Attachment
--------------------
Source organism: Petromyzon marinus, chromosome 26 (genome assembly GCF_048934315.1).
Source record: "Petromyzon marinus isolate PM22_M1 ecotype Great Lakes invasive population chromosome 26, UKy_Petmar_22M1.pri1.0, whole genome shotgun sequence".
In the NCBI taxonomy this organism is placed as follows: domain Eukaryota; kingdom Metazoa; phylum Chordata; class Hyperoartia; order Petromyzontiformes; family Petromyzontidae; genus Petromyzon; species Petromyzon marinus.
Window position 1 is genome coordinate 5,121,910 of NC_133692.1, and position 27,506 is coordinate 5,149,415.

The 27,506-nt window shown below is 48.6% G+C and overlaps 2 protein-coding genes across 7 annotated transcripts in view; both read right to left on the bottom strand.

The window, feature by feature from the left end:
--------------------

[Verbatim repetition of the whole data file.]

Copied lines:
Source organism: Petromyzon marinus, chromosome 26 (genome assembly GCF_048934315.1).
Source record: "Petromyzon marinus isolate PM22_M1 ecotype Great Lakes invasive population chromosome 26, UKy_Petmar_22M1.pri1.0, whole genome shotgun sequence".
In the NCBI taxonomy this organism is placed as follows: domain Eukaryota; kingdom Metazoa; phylum Chordata; class Hyperoartia; order Petromyzontiformes; family Petromyzontidae; genus Petromyzon; species Petromyzon marinus.
Window position 1 is genome coordinate 5,121,910 of NC_133692.1, and position 27,506 is coordinate 5,149,415.

The 27,506-nt window shown below is 48.6% G+C and overlaps 2 protein-coding genes across 7 annotated transcripts in view; both read right to left on the bottom strand.

The window, feature by feature from the left end: